Everything should be just the same except instead of adding the lavender essential oil, reserved oil and clay at trace, go ahead and put that oil back with the soap making oils. Take the essential oil and clay and stir it together with an extra 2 tablespoons of water. Make your soap exactly the same, bring to trace, cook for one hour and then stir in that EO/Clay/Water mixture.
      Also, I have a bit of a water discount with this recipe for cold process so it will set up faster in the mold, so if you make it hot process, you might want to increase the initial amount of water by maybe 1/2 an ounce. I think that would work nicely! :)

  11. Lucy says:

    Printed the Lavender recipe and fell in love with it. Have never purchased an e-book, but I am considering it. Have never posted either, not sure if I am doing it correctly. Will there ever be a chance you will make this book into a paperback? I am nervous about buying it!

    • Hi Lucy, I’m so happy that you liked the Lavender Soap recipe! You are indeed posting your comments correctly! I have to keep comments moderated to control spam, but try to check them every day or two, to answer them as I can. I don’t know if I’ll make the soap making ebook into a paperback anytime soon, since it would have to be reformatted, and that’s a good bit of work. It’s always a possibility though! I do however, have a new book for print coming out in Spring, 2016! It will have a chapter on soap making and will also be about other things you can make from your garden flowers and herbs such as lotions, creams, bath scrubs, home remedies and so forth. You’ll be able to buy that one from your bookstore or online book sellers like Amazon and Barnes & Noble. I’ll be sure to share more details as they become available! :)

  12. Lucy says:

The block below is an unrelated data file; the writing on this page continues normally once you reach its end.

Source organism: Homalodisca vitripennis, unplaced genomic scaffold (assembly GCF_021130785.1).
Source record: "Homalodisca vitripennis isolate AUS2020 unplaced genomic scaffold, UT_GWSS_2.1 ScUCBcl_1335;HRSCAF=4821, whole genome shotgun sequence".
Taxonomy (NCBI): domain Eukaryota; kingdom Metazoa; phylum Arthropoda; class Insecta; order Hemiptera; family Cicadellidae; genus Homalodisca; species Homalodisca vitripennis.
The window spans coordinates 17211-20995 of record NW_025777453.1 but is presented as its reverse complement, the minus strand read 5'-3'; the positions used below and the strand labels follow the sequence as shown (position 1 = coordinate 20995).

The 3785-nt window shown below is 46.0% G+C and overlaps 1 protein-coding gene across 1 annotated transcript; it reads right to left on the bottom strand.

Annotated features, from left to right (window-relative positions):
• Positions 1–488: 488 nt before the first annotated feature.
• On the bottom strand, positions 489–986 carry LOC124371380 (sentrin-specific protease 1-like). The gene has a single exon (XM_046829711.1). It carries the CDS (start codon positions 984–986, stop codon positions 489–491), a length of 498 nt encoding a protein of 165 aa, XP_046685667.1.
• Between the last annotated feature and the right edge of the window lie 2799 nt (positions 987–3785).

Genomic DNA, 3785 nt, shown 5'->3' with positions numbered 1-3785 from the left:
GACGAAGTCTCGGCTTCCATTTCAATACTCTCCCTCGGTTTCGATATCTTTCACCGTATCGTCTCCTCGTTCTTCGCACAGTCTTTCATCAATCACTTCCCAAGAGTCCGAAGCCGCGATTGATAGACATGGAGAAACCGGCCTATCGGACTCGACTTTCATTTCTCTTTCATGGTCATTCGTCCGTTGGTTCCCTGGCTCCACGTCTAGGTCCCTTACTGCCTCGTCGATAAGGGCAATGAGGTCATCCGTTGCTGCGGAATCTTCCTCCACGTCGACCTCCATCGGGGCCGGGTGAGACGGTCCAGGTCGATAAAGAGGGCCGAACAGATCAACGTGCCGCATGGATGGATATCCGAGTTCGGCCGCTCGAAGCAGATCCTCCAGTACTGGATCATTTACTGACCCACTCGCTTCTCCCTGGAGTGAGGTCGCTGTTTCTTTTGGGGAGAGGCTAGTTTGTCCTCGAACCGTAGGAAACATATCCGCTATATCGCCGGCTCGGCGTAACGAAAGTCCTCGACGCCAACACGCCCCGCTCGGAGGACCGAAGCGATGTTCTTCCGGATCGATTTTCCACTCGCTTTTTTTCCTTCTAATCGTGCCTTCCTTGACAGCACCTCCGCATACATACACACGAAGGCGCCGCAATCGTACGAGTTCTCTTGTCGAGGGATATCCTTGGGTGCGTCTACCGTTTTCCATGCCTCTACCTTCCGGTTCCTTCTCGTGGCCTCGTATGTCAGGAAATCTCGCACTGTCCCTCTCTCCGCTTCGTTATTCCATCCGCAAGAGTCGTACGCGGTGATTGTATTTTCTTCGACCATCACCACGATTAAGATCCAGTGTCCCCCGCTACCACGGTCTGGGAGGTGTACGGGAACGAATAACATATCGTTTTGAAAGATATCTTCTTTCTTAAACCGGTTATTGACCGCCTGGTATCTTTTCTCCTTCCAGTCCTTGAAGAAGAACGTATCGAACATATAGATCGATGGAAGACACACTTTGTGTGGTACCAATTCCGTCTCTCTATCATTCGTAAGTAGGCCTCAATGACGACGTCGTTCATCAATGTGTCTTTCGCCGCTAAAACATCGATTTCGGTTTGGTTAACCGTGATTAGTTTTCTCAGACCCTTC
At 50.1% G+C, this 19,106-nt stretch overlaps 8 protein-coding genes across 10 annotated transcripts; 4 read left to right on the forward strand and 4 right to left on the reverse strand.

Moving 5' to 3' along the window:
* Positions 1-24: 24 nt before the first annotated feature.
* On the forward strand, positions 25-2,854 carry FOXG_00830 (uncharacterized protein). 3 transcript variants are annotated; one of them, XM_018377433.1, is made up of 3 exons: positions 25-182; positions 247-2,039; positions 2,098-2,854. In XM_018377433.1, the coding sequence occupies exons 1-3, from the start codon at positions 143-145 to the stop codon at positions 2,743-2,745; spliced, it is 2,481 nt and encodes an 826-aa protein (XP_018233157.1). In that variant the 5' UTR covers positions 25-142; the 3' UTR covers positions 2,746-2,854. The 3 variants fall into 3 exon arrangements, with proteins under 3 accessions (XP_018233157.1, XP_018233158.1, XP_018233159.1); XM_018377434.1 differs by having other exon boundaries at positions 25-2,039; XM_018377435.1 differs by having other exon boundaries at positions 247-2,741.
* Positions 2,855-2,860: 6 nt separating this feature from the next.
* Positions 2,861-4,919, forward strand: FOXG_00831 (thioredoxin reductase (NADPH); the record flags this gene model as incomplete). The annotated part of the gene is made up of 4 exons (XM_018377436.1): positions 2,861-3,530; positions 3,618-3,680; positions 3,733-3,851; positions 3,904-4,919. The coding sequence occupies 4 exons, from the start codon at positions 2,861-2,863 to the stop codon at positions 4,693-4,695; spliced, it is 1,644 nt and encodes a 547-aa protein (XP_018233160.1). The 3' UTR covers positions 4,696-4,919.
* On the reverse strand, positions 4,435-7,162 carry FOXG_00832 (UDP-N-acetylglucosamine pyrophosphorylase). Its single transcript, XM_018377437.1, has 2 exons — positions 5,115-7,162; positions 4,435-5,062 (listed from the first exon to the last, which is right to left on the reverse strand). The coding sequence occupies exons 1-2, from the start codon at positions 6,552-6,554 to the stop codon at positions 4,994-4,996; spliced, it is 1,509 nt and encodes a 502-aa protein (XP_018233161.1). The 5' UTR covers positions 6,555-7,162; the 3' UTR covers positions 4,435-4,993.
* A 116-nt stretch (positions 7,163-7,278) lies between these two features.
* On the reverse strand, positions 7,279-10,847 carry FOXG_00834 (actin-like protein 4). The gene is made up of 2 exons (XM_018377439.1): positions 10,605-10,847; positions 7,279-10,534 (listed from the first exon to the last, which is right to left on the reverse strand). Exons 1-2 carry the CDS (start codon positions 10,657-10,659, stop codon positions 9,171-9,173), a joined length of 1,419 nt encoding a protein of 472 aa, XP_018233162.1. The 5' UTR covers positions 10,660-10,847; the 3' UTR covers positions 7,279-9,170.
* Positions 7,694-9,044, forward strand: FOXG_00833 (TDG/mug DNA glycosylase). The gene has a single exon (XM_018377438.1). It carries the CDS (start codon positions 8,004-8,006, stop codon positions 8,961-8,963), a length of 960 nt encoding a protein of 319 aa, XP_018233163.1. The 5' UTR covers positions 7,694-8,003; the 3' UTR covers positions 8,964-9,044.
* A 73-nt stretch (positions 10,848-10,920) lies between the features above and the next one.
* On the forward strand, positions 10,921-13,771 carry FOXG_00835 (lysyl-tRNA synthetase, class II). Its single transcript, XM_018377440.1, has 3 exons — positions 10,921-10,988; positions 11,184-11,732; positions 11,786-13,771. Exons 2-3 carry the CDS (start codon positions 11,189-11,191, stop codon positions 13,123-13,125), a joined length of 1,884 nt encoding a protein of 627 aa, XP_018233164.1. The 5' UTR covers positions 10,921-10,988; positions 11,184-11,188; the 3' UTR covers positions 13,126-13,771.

Thanks You! for getting back with me so quickly. Can not wait for your book. Please let us all know when it’s finally out. I think I am going to take the plung and purchase my first ever e-book. Because I keep finding myself looking at your web site. And I do purchase alot from BB so I will try to do that form your site. Thanks you for your wounderful recipies. Have a question. How would I make your lavender reciped bigger? I want to put it in the 5 lb. wooden mold my husband made me.

  13. Lucy says:

    Just read your reply to Juliet. Sorry!

  14. Athena says:

    I love your soap making ebook and I cannot wait to try out a few recipes.
    I am brand new to soap making.
    I was just wondering if I need to buy PH strips to test my soaps?
    Thank you!! :)

    • Hi Athena! I personally don’t use pH strips to test my soaps since I’ve heard that they’re not overly accurate. Some soap makers are comfortable doing the zap test (touch a finished bar on your tongue and if it ‘zaps’ you, then it’s still lye heavy), while others like checking with pH strips. I just make sure that my recipe is balanced and if the bar looks like it did well when making (no crumbly chunks of lye or big separations or anything worrisome), then it’s virtually always fine to use. I test a bar of every recipe I make on myself first, to make sure, before gifting or selling. I hope you have lots of fun making soap & I’m happy that you like the ebook! :)

  15. Annie R says:

    Wow those ideas are amazing. Thank you! I have a full new bottle of meadowfoam so I might try that recipe first but a firmer bar sounds really nice. I’m using the Calendula and loving it at just 4 1/2 weeks old but I can break it in half with my hands. But we LOVE it. Thanks for all the wonderful recipes. oxoxo

    • Annie R says:

      Jan I stayed with your original recipe and took the soap out of the mold tonight. That is a super soft bar. I like the idea of the meadowfoam helping with soap shelf like. I also have quite alot of mango butter so would it work if I tried this recipe ?? You are the expert :)

      48% olive oil
      26 % coconut oil